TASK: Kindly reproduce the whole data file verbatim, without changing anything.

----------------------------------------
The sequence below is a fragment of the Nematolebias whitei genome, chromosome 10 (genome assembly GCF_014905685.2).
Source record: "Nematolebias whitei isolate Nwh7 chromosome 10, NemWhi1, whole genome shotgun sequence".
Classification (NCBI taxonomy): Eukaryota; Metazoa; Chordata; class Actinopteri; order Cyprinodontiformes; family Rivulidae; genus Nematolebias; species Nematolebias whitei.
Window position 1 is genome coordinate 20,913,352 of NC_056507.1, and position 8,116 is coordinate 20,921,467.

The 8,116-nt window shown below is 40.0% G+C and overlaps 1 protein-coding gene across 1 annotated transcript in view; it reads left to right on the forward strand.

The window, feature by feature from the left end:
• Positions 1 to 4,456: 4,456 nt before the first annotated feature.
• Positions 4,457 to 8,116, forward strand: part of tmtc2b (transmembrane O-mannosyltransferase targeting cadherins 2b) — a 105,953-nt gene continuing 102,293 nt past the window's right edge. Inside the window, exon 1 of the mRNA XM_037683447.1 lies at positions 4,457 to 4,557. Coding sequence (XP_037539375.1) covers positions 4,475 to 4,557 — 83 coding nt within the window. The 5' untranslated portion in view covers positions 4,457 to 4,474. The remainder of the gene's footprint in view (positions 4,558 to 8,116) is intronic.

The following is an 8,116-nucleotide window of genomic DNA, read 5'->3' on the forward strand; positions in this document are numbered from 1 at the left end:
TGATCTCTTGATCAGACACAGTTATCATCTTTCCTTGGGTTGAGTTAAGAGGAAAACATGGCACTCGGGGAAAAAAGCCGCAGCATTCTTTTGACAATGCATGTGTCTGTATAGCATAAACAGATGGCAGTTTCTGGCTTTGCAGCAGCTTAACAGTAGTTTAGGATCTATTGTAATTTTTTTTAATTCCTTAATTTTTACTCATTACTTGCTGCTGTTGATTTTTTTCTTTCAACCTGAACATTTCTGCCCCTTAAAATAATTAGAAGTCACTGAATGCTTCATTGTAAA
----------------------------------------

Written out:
The sequence below is a fragment of the Nematolebias whitei genome, chromosome 10 (genome assembly GCF_014905685.2).
Source record: "Nematolebias whitei isolate Nwh7 chromosome 10, NemWhi1, whole genome shotgun sequence".
Classification (NCBI taxonomy): Eukaryota; Metazoa; Chordata; class Actinopteri; order Cyprinodontiformes; family Rivulidae; genus Nematolebias; species Nematolebias whitei.
Window position 1 is genome coordinate 20,913,352 of NC_056507.1, and position 8,116 is coordinate 20,921,467.

The 8,116-nt window shown below is 40.0% G+C and overlaps 1 protein-coding gene across 1 annotated transcript in view; it reads left to right on the forward strand.

The window, feature by feature from the left end:
• Positions 1 to 4,456: 4,456 nt before the first annotated feature.
• Positions 4,457 to 8,116, forward strand: part of tmtc2b (transmembrane O-mannosyltransferase targeting cadherins 2b) — a 105,953-nt gene continuing 102,293 nt past the window's right edge. Inside the window, exon 1 of the mRNA XM_037683447.1 lies at positions 4,457 to 4,557. Coding sequence (XP_037539375.1) covers positions 4,475 to 4,557 — 83 coding nt within the window. The 5' untranslated portion in view covers positions 4,457 to 4,474. The remainder of the gene's footprint in view (positions 4,558 to 8,116) is intronic.

The following is an 8,116-nucleotide window of genomic DNA, read 5'->3' on the forward strand; positions in this document are numbered from 1 at the left end:
TGATCTCTTGATCAGACACAGTTATCATCTTTCCTTGGGTTGAGTTAAGAGGAAAACATGGCACTCGGGGAAAAAAGCCGCAGCATTCTTTTGACAATGCATGTGTCTGTATAGCATAAACAGATGGCAGTTTCTGGCTTTGCAGCAGCTTAACAGTAGTTTAGGATCTATTGTAATTTTTTTTAATTCCTTAATTTTTACTCATTACTTGCTGCTGTTGATTTTTTTCTTTCAACCTGAACATTTCTGCCCCTTAAAATAATTAGAAGTCACTGAATGCTTCATTGTAAA